Cryptographically secure randomness in Perl

By Abhijit Menon-Sen <>


I can usually sidestep the need for cryptographically secure randomness, but I decided to investigate the available options to generate CSRF protection tokens.

On Linux, /dev/random is a good, cryptographically secure random number generator, but the entropy available without special hardware support is severely limited. Reads from /dev/random block for however long it takes (even minutes) to gather enough entropy to satisfy the request. Entropy is in high demand throughout the system, so this is not a resource that can be indiscriminately drawn upon.

One standard solution to this problem is to use the output of a randomly keyed block cipher running in counter (CTR) mode. This provides only as much entropy as the random key, but if /dev/random is used to generate the key, the result is suitable for many purposes. Andrew Main's Data::Entropy module implements this strategy in Perl.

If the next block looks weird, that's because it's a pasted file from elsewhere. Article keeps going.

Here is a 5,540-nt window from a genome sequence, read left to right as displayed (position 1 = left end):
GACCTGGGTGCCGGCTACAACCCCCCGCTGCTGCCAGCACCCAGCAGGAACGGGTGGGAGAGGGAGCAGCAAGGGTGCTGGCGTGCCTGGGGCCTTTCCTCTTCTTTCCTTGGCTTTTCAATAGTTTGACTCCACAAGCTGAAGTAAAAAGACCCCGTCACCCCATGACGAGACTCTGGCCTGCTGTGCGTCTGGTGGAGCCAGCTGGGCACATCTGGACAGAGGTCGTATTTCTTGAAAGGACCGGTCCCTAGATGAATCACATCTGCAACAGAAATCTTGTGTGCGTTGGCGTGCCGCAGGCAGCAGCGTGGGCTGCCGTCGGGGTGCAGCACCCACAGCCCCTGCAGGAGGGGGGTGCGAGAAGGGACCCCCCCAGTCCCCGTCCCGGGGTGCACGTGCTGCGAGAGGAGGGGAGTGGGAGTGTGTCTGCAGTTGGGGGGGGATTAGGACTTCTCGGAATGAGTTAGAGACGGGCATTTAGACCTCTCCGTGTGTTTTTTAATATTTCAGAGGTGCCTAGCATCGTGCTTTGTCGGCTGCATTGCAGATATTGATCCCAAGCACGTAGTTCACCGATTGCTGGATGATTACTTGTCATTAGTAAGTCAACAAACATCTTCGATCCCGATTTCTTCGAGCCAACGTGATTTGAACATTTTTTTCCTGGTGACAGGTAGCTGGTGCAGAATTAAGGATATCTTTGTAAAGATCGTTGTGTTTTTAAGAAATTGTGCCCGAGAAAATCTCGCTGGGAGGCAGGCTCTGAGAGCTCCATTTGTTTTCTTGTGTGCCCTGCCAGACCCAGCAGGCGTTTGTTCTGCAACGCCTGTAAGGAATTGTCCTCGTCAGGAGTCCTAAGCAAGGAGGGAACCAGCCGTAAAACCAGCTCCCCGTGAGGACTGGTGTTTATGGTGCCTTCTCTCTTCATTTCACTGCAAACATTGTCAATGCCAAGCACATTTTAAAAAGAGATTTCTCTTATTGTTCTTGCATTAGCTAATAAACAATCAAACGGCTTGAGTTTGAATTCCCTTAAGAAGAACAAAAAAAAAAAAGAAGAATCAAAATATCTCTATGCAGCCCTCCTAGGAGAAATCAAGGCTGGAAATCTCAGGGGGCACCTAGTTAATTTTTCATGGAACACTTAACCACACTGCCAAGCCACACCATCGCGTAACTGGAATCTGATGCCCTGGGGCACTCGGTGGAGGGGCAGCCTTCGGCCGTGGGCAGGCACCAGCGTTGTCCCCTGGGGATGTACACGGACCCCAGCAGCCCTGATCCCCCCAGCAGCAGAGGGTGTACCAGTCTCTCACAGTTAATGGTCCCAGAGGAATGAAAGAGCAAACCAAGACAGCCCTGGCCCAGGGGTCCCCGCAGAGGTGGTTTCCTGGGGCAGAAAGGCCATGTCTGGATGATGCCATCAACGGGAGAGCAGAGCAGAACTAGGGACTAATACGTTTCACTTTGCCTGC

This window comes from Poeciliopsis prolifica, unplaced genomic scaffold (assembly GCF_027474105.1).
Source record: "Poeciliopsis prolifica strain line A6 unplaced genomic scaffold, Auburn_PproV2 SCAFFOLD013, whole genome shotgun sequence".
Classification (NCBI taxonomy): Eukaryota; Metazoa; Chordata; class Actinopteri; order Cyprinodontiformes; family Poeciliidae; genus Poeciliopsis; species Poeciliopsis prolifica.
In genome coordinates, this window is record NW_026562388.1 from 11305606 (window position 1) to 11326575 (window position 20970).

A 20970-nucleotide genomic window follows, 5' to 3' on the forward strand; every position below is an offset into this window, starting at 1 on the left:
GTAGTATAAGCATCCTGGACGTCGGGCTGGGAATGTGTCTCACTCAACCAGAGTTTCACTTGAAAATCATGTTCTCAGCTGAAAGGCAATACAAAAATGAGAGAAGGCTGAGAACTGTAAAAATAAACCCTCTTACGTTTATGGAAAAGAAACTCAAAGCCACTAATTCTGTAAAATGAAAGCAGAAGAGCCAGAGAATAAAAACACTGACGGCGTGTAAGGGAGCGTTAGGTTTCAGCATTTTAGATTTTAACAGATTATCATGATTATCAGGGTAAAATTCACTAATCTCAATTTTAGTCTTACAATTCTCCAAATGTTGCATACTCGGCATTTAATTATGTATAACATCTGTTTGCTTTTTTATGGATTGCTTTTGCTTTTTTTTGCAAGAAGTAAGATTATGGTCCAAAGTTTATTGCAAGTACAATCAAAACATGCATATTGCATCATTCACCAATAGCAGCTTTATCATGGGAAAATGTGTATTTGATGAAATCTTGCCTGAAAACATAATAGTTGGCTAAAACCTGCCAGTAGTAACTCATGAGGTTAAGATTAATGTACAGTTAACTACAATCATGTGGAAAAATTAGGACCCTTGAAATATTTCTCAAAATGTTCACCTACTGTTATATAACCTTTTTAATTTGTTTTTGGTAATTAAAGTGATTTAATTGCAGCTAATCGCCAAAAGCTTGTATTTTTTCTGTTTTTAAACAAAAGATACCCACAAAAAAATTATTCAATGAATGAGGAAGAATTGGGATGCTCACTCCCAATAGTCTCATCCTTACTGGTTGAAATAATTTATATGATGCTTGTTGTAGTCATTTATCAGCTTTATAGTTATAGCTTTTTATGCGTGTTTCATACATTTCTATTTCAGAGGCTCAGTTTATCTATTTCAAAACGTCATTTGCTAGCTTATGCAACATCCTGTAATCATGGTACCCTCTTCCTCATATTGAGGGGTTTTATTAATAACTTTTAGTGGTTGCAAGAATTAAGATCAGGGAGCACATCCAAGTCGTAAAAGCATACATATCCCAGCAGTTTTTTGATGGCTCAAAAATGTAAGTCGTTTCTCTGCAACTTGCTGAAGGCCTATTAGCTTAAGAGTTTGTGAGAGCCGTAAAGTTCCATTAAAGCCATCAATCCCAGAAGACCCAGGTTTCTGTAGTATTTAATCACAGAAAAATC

Setting up Data::Entropy is a bit complicated. One must create a RawSource::Local to read from /dev/random, wrap that in a Source, read a 256-bit key from it and use that to set up Crypt::Rijndael, feed that to a RawSource::CryptCounter, and wrap the result in another Source, set it as the default entropy_source using with_entropy_source, and finally use D::E::Algorithms to fetch random numbers in whatever format is desired.

use Crypt::Rijndael;
use Data::Entropy qw(with_entropy_source entropy_source);
use Data::Entropy::Algorithms qw(rand_bits rand_int ...);
use Data::Entropy::RawSource::CryptCounter;
use Data::Entropy::RawSource::Local;
use Data::Entropy::Source;

my $really_secure = 1;
    ), sub {
        $main::prng = Data::Entropy::Source->new(
            ), "sysread"

with_entropy_source $main::prng, sub {
    $bits = rand_bits(256);

Given that the above code is something of a best practice, Andrew plans to make the module easier to use in this configuration in future.